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Intermarriage, Language, and Economic Assimilation Process: A Case Study of France

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Listed:
  • Meng, Xin

    () (Australian National University)

  • Meurs, Dominique

    () (University Paris Ouest-Nanterre)

Abstract

Lack of economic assimilation of immigrants often results in social and political unrest of a society. The increased desire to understand better the nature of the assimilation process of immigrants is due to increased immigration flows in many western countries. In this paper we try to study the role of intermarriage in the process of immigrant economic assimilation in France. We find that among all immigrants those who are intermarried earn around 17 per cent more than those who are endogamously married. Once taking into account individual characteristics and endogeneity of intermarriage, the premium is around 25 to 35 per cent. In addition, the intermarriage premium is substantially higher for individuals who have better grasp of French language before migration than for those whose language skill is poor. This result seems to suggest that, perhaps, immigrants who have a strong base in the native language can better reap the gain from intermarriage.

Suggested Citation

  • Meng, Xin & Meurs, Dominique, 2006. "Intermarriage, Language, and Economic Assimilation Process: A Case Study of France," IZA Discussion Papers 2461, Institute for the Study of Labor (IZA).
  • Handle: RePEc:iza:izadps:dp2461
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    References listed on IDEAS

    as
    1. Kantarevic, Jasmin, 2004. "Interethnic Marriages and Economic Assimilation of Immigrants," IZA Discussion Papers 1142, Institute for the Study of Labor (IZA).
    2. Xin Meng & Robert G. Gregory, 2005. "Intermarriage and the Economic Assimilation of Immigrants," Journal of Labor Economics, University of Chicago Press, vol. 23(1), pages 135-176, January.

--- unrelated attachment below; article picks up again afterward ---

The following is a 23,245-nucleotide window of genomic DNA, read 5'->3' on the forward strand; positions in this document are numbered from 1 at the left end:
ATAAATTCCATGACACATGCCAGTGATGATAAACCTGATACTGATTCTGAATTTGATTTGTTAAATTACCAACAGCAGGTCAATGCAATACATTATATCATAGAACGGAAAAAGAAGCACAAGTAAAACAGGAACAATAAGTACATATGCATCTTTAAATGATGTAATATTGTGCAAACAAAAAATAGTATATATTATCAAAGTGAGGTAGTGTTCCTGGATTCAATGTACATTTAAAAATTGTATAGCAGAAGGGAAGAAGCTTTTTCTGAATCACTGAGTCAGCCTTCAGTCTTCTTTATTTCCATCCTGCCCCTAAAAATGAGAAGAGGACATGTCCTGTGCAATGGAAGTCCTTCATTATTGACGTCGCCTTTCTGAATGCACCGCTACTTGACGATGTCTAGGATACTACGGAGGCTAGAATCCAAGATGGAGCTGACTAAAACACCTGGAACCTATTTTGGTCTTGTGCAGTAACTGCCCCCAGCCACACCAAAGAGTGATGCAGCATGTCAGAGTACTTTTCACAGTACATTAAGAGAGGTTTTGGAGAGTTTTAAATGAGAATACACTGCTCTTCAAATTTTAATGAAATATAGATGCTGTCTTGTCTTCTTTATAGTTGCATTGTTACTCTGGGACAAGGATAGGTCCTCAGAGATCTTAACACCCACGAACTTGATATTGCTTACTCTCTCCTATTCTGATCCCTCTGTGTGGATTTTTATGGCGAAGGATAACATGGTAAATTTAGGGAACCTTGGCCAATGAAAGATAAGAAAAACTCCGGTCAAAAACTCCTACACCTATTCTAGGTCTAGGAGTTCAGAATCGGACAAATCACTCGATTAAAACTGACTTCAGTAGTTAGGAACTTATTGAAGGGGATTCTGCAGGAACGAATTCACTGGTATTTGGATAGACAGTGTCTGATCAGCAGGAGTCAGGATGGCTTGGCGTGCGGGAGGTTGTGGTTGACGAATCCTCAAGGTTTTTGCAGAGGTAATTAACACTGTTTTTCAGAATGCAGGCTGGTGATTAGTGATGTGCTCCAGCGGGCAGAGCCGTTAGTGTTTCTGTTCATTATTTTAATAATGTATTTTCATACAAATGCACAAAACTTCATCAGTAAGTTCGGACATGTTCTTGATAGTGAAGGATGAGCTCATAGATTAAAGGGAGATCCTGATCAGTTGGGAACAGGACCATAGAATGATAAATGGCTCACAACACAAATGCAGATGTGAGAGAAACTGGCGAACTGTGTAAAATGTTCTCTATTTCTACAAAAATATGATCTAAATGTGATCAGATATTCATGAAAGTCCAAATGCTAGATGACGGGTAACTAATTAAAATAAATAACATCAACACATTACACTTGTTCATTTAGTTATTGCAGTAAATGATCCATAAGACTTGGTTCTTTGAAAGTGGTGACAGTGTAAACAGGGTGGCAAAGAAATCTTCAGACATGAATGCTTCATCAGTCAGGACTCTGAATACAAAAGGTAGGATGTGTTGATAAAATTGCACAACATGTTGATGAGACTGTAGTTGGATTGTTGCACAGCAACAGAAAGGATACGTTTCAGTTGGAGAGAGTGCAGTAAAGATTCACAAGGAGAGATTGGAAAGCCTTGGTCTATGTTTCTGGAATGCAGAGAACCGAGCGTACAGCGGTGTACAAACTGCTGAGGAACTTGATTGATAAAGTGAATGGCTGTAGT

3. Chiswick, Barry R, 1978. "The Effect of Americanization on the Earnings of Foreign-born Men," Journal of Political Economy, University of Chicago Press, vol. 86(5), pages 897-921, October.
    4. Chiswick, Barry R & Miller, Paul W, 1995. "The Endogeneity between Language and Earnings: International Analyses," Journal of Labor Economics, University of Chicago Press, vol. 13(2), pages 246-288, April.
    5. Borjas, George J, 1985. "Assimilation, Changes in Cohort Quality, and the Earnings of Immigrants," Journal of Labor Economics, University of Chicago Press, vol. 3(4), pages 463-489, October.
    6. Eric Maurin, 1991. "Les étrangers : une main-d'oeuvre à part ?," Économie et Statistique, Programme National Persée, vol. 242(1), pages 39-50.
    7. Josh Angrist, 2002. "How Do Sex Ratios Affect Marriage and Labor Markets? Evidence from America's Second Generation," The Quarterly Journal of Economics, Oxford University Press, vol. 117(3), pages 997-1038.
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    10. Christian Dustmann & Francesca Fabbri, 2003. "Language proficiency and labour market performance of immigrants in the UK," Economic Journal, Royal Economic Society, vol. 113(489), pages 695-717, July.
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    13. Baker, Michael & Benjamin, Dwayne, 1994. "The Performance of Immigrants in the Canadian Labor Market," Journal of Labor Economics, University of Chicago Press, vol. 12(3), pages 369-405, July.
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    More about this item

    Keywords

    immigration; economic assimilation; intermarriage;

    JEL classification:

    • J61 - Labor and Demographic Economics - - Mobility, Unemployment, Vacancies, and Immigrant Workers - - - Geographic Labor Mobility; Immigrant Workers
    • J12 - Labor and Demographic Economics - - Demographic Economics - - - Marriage; Marital Dissolution; Family Structure

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